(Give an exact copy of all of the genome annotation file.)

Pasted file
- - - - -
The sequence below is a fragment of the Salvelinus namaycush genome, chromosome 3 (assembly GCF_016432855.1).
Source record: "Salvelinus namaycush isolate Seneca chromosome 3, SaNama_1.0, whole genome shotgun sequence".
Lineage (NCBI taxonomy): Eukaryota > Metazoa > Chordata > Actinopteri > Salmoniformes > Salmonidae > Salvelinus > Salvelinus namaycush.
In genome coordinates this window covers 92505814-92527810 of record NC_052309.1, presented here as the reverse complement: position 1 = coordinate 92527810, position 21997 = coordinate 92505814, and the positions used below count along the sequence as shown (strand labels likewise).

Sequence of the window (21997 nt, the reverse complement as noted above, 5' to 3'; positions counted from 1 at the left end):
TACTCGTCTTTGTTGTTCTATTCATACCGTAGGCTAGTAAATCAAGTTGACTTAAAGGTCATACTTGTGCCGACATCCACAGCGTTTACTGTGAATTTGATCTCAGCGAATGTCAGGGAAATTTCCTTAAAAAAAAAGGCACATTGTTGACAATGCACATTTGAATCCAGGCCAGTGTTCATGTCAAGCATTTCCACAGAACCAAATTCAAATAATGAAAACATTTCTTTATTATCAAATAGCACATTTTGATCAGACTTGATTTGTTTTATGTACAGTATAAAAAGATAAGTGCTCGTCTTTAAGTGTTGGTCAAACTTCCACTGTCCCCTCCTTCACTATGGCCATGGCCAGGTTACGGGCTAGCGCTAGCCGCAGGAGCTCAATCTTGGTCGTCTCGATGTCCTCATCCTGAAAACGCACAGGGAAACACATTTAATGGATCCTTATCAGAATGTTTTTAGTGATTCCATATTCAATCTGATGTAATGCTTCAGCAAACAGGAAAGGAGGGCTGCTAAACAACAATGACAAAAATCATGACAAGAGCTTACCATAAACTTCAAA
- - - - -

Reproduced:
The sequence below is a fragment of the Salvelinus namaycush genome, chromosome 3 (assembly GCF_016432855.1).
Source record: "Salvelinus namaycush isolate Seneca chromosome 3, SaNama_1.0, whole genome shotgun sequence".
Lineage (NCBI taxonomy): Eukaryota > Metazoa > Chordata > Actinopteri > Salmoniformes > Salmonidae > Salvelinus > Salvelinus namaycush.
In genome coordinates this window covers 92505814-92527810 of record NC_052309.1, presented here as the reverse complement: position 1 = coordinate 92527810, position 21997 = coordinate 92505814, and the positions used below count along the sequence as shown (strand labels likewise).

Sequence of the window (21997 nt, the reverse complement as noted above, 5' to 3'; positions counted from 1 at the left end):
TACTCGTCTTTGTTGTTCTATTCATACCGTAGGCTAGTAAATCAAGTTGACTTAAAGGTCATACTTGTGCCGACATCCACAGCGTTTACTGTGAATTTGATCTCAGCGAATGTCAGGGAAATTTCCTTAAAAAAAAAGGCACATTGTTGACAATGCACATTTGAATCCAGGCCAGTGTTCATGTCAAGCATTTCCACAGAACCAAATTCAAATAATGAAAACATTTCTTTATTATCAAATAGCACATTTTGATCAGACTTGATTTGTTTTATGTACAGTATAAAAAGATAAGTGCTCGTCTTTAAGTGTTGGTCAAACTTCCACTGTCCCCTCCTTCACTATGGCCATGGCCAGGTTACGGGCTAGCGCTAGCCGCAGGAGCTCAATCTTGGTCGTCTCGATGTCCTCATCCTGAAAACGCACAGGGAAACACATTTAATGGATCCTTATCAGAATGTTTTTAGTGATTCCATATTCAATCTGATGTAATGCTTCAGCAAACAGGAAAGGAGGGCTGCTAAACAACAATGACAAAAATCATGACAAGAGCTTACCATAAACTTCAAA